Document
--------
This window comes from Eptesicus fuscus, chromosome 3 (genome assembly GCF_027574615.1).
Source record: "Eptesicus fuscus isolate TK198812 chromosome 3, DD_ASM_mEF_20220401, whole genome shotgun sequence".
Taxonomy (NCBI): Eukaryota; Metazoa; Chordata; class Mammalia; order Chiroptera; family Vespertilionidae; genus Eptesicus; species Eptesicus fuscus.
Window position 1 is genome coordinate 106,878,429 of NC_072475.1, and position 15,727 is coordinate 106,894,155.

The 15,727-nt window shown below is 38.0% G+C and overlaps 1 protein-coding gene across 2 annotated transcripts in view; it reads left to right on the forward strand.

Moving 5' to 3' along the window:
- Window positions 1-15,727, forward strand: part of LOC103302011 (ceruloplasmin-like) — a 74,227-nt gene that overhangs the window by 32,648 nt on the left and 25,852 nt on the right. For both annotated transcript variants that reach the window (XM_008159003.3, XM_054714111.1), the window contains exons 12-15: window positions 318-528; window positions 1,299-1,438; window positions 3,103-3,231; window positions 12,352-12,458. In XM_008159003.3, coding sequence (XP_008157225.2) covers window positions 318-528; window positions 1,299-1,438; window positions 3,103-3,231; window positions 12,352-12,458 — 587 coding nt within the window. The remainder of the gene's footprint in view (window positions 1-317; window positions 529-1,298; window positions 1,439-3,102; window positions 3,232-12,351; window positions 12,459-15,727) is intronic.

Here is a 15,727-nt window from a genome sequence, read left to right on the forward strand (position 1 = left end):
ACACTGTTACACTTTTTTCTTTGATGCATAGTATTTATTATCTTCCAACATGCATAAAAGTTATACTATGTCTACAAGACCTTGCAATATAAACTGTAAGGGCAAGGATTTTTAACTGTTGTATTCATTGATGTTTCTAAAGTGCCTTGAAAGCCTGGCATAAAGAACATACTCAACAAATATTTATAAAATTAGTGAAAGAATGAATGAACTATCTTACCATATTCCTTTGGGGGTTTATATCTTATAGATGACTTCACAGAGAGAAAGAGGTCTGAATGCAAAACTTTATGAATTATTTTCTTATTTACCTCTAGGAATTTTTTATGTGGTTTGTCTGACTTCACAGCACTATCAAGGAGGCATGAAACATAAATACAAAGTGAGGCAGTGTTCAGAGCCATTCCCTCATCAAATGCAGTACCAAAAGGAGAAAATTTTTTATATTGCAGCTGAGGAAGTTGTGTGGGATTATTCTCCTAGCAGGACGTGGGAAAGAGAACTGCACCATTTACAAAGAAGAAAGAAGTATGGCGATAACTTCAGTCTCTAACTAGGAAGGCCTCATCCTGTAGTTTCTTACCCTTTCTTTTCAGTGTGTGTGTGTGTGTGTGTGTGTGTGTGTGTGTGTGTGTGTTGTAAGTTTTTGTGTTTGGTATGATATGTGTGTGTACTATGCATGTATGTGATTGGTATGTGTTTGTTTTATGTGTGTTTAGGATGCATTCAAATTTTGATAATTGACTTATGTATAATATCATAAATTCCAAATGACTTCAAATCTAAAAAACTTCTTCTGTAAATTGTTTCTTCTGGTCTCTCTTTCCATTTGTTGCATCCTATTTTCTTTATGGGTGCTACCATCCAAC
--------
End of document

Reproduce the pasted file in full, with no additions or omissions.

This window comes from Eptesicus fuscus, chromosome 3 (genome assembly GCF_027574615.1).
Source record: "Eptesicus fuscus isolate TK198812 chromosome 3, DD_ASM_mEF_20220401, whole genome shotgun sequence".
Taxonomy (NCBI): Eukaryota; Metazoa; Chordata; class Mammalia; order Chiroptera; family Vespertilionidae; genus Eptesicus; species Eptesicus fuscus.
Window position 1 is genome coordinate 106,878,429 of NC_072475.1, and position 15,727 is coordinate 106,894,155.

The 15,727-nt window shown below is 38.0% G+C and overlaps 1 protein-coding gene across 2 annotated transcripts in view; it reads left to right on the forward strand.

Moving 5' to 3' along the window:
- Window positions 1-15,727, forward strand: part of LOC103302011 (ceruloplasmin-like) — a 74,227-nt gene that overhangs the window by 32,648 nt on the left and 25,852 nt on the right. For both annotated transcript variants that reach the window (XM_008159003.3, XM_054714111.1), the window contains exons 12-15: window positions 318-528; window positions 1,299-1,438; window positions 3,103-3,231; window positions 12,352-12,458. In XM_008159003.3, coding sequence (XP_008157225.2) covers window positions 318-528; window positions 1,299-1,438; window positions 3,103-3,231; window positions 12,352-12,458 — 587 coding nt within the window. The remainder of the gene's footprint in view (window positions 1-317; window positions 529-1,298; window positions 1,439-3,102; window positions 3,232-12,351; window positions 12,459-15,727) is intronic.

Here is a 15,727-nt window from a genome sequence, read left to right on the forward strand (position 1 = left end):
ACACTGTTACACTTTTTTCTTTGATGCATAGTATTTATTATCTTCCAACATGCATAAAAGTTATACTATGTCTACAAGACCTTGCAATATAAACTGTAAGGGCAAGGATTTTTAACTGTTGTATTCATTGATGTTTCTAAAGTGCCTTGAAAGCCTGGCATAAAGAACATACTCAACAAATATTTATAAAATTAGTGAAAGAATGAATGAACTATCTTACCATATTCCTTTGGGGGTTTATATCTTATAGATGACTTCACAGAGAGAAAGAGGTCTGAATGCAAAACTTTATGAATTATTTTCTTATTTACCTCTAGGAATTTTTTATGTGGTTTGTCTGACTTCACAGCACTATCAAGGAGGCATGAAACATAAATACAAAGTGAGGCAGTGTTCAGAGCCATTCCCTCATCAAATGCAGTACCAAAAGGAGAAAATTTTTTATATTGCAGCTGAGGAAGTTGTGTGGGATTATTCTCCTAGCAGGACGTGGGAAAGAGAACTGCACCATTTACAAAGAAGAAAGAAGTATGGCGATAACTTCAGTCTCTAACTAGGAAGGCCTCATCCTGTAGTTTCTTACCCTTTCTTTTCAGTGTGTGTGTGTGTGTGTGTGTGTGTGTGTGTGTGTGTGTGTTGTAAGTTTTTGTGTTTGGTATGATATGTGTGTGTACTATGCATGTATGTGATTGGTATGTGTTTGTTTTATGTGTGTTTAGGATGCATTCAAATTTTGATAATTGACTTATGTATAATATCATAAATTCCAAATGACTTCAAATCTAAAAAACTTCTTCTGTAAATTGTTTCTTCTGGTCTCTCTTTCCATTTGTTGCATCCTATTTTCTTTATGGGTGCTACCATCCAAC